The first mention of this scandal was reported by the Miami Herald in December where Senator Mayfield revealed the existence of the game, most assuredly to collective gasps from current and former House members who scored points having sex and reported it to their peers.
In the Florida House version of sex games which dates to the 2010-2012 time period, House Members would score certain points for having sex with various classifications of people. The points and targets went as follows: Sex with a House staffer = 1 point. Sex with a lobbyist = 2 points. Sex with a Senator = 3 points. Sex with a married Senator = 4 points.
Ironically, according to sources with intimate knowledge of the sex game, one of Mayfield’s current Senate colleagues who played a key role in recent Senate sexual harassment investigations was a top “point earner” in the contest for a House Member.
Apparently, the members of the Florida House participating in the game chose to respect the Constitutional separation of powers and assign no points to any executive branch women. However, of the men who participated, and the point scorers were all men, we cannot confirm their marital status or obtain a complete list.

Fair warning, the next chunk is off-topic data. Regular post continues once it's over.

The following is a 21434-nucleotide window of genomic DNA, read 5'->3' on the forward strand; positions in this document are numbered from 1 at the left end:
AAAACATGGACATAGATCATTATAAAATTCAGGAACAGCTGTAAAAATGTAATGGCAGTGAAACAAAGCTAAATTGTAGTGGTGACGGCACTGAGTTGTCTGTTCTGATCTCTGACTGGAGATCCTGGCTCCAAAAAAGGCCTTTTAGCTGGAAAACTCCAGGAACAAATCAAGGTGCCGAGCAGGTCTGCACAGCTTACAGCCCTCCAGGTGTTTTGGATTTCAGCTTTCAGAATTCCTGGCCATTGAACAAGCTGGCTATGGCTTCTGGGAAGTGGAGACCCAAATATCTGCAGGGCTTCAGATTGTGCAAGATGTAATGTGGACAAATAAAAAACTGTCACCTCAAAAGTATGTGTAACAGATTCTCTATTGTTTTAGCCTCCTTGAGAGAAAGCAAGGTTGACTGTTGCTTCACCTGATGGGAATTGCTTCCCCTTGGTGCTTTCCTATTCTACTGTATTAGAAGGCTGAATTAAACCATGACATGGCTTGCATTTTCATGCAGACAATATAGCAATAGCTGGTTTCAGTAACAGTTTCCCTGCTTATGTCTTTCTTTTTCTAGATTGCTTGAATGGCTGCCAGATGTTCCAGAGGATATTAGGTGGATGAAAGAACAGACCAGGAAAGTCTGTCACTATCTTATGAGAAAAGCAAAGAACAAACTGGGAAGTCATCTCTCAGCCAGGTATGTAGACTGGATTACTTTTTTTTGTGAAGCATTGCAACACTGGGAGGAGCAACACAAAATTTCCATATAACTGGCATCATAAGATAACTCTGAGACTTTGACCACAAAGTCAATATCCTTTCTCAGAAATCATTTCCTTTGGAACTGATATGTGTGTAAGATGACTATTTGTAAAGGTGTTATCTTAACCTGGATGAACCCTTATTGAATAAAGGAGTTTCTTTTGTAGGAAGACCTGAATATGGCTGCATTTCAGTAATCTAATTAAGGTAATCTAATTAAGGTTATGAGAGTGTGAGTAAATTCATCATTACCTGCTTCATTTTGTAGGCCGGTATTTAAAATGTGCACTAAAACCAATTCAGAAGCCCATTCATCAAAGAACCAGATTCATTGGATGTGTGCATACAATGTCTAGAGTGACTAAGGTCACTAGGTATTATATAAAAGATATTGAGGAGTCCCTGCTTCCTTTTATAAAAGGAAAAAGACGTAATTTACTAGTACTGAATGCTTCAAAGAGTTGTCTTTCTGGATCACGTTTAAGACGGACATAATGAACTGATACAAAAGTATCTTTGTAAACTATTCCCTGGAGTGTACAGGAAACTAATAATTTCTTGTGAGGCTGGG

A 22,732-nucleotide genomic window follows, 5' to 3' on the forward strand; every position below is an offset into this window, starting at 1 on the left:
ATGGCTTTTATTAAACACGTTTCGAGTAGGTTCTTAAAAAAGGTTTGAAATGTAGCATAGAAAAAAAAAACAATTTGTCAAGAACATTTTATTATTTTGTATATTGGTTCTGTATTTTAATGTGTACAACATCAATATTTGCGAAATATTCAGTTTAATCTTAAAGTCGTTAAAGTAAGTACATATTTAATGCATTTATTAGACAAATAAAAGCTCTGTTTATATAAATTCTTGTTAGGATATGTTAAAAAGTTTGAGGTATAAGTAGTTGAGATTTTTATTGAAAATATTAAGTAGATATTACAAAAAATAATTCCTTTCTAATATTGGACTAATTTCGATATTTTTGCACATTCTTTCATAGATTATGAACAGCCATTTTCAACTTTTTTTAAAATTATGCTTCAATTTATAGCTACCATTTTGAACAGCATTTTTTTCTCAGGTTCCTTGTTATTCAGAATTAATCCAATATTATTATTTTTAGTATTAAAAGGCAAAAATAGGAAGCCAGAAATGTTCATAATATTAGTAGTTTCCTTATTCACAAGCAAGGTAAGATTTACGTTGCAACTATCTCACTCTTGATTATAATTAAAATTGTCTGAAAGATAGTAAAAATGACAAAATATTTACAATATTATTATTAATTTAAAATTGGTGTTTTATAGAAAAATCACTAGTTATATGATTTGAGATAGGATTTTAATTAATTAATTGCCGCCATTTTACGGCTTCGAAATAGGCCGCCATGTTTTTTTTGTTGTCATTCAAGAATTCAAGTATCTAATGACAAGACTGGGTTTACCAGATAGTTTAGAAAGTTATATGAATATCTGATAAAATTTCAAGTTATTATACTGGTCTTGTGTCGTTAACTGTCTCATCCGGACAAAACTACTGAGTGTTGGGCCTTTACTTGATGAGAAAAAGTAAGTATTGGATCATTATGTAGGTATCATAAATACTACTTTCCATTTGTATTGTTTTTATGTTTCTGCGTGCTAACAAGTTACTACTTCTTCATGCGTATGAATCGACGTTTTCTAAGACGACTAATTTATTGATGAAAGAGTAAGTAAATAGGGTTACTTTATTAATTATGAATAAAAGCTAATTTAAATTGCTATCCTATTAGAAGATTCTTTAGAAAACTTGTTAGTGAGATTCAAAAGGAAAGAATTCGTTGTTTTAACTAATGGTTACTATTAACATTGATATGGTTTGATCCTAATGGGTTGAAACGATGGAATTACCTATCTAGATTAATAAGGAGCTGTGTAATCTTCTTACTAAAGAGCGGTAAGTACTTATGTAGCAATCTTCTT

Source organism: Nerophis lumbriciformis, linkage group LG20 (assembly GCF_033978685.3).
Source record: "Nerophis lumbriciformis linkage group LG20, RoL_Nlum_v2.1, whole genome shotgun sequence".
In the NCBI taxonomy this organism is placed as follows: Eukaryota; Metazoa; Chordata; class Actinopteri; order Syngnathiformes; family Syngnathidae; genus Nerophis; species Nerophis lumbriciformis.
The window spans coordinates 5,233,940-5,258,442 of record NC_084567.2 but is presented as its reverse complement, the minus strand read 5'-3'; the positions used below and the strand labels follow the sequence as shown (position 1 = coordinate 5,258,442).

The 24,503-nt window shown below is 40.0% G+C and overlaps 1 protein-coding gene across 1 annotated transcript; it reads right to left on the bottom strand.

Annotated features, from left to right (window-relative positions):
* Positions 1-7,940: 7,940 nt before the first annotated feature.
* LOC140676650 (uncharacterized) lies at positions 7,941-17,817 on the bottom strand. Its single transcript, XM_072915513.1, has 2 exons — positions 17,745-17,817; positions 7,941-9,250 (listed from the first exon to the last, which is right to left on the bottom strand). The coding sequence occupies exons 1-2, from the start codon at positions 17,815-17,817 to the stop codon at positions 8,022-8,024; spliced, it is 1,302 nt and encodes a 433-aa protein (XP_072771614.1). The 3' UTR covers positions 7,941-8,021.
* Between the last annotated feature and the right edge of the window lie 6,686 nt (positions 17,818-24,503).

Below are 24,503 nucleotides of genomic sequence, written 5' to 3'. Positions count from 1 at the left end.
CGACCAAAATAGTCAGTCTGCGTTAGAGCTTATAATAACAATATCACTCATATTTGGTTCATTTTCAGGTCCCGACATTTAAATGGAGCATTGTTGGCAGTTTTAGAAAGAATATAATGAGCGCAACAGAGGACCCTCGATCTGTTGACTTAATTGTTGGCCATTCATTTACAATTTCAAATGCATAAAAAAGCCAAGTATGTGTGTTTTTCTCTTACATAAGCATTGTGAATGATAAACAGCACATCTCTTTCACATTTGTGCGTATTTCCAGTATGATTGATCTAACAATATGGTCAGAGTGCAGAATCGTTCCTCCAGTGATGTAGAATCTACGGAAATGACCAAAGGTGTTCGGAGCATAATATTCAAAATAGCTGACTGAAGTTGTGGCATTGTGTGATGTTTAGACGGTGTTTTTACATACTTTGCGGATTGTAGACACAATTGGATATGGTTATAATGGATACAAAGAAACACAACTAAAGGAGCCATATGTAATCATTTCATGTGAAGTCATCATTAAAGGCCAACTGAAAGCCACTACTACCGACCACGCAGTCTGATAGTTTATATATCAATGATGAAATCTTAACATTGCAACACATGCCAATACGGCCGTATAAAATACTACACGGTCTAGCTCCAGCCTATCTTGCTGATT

Allegedly, a written scorecard existed, but USAHerald was denied repeated requests for the document.
The infidelity, sex and general atmosphere in the Florida Legislature is an embarrassment.
The infidelity is sad, but the sex between elected legislators and lobbyists who need legislative help causes all kinds of ethical concerns.
For one, this behavior compromises the elected official. Forget the morality of extramarital affairs, the sex clouds decision making and exposes important people to dangerous consequences. Does a legislator really like a bill, or does he like the fringe benefits of supporting the lobbyist’s bill? It is impossible to know.
Worse still is that an affair exposes a married legislator to extortion, blackmail and a host of other challenges by the sex partner and anyone who knows of the affair. This is why the military takes decisive action when affairs are discovered in its ranks. Affairs in the military put troops at risk.